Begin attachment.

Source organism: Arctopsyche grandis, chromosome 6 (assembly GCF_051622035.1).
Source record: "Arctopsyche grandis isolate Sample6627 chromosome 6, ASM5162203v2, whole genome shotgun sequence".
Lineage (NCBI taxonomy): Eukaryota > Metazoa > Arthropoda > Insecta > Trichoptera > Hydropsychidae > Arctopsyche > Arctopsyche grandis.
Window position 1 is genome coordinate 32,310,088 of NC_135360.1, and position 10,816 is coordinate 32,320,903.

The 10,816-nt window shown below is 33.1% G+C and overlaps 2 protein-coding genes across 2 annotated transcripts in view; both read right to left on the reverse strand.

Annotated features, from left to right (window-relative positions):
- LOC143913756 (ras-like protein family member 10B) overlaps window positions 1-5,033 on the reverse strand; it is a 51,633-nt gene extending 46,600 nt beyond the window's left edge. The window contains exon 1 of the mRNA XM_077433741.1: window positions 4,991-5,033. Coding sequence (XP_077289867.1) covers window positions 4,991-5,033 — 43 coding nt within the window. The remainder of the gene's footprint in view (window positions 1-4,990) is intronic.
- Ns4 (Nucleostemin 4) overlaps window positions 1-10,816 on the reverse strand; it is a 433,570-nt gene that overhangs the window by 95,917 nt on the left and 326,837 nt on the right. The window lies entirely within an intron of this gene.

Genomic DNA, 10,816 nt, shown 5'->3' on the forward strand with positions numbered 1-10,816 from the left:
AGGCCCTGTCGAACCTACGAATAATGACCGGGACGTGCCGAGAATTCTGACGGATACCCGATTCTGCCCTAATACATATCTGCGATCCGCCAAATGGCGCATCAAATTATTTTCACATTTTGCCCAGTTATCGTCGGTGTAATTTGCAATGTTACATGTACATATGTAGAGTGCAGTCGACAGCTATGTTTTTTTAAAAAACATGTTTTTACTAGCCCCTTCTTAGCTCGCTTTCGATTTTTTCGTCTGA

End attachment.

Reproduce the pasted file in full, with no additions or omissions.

Source organism: Arctopsyche grandis, chromosome 6 (assembly GCF_051622035.1).
Source record: "Arctopsyche grandis isolate Sample6627 chromosome 6, ASM5162203v2, whole genome shotgun sequence".
Lineage (NCBI taxonomy): Eukaryota > Metazoa > Arthropoda > Insecta > Trichoptera > Hydropsychidae > Arctopsyche > Arctopsyche grandis.
Window position 1 is genome coordinate 32,310,088 of NC_135360.1, and position 10,816 is coordinate 32,320,903.

The 10,816-nt window shown below is 33.1% G+C and overlaps 2 protein-coding genes across 2 annotated transcripts in view; both read right to left on the reverse strand.

Annotated features, from left to right (window-relative positions):
- LOC143913756 (ras-like protein family member 10B) overlaps window positions 1-5,033 on the reverse strand; it is a 51,633-nt gene extending 46,600 nt beyond the window's left edge. The window contains exon 1 of the mRNA XM_077433741.1: window positions 4,991-5,033. Coding sequence (XP_077289867.1) covers window positions 4,991-5,033 — 43 coding nt within the window. The remainder of the gene's footprint in view (window positions 1-4,990) is intronic.
- Ns4 (Nucleostemin 4) overlaps window positions 1-10,816 on the reverse strand; it is a 433,570-nt gene that overhangs the window by 95,917 nt on the left and 326,837 nt on the right. The window lies entirely within an intron of this gene.

Genomic DNA, 10,816 nt, shown 5'->3' on the forward strand with positions numbered 1-10,816 from the left:
AGGCCCTGTCGAACCTACGAATAATGACCGGGACGTGCCGAGAATTCTGACGGATACCCGATTCTGCCCTAATACATATCTGCGATCCGCCAAATGGCGCATCAAATTATTTTCACATTTTGCCCAGTTATCGTCGGTGTAATTTGCAATGTTACATGTACATATGTAGAGTGCAGTCGACAGCTATGTTTTTTTAAAAAACATGTTTTTACTAGCCCCTTCTTAGCTCGCTTTCGATTTTTTCGTCTGA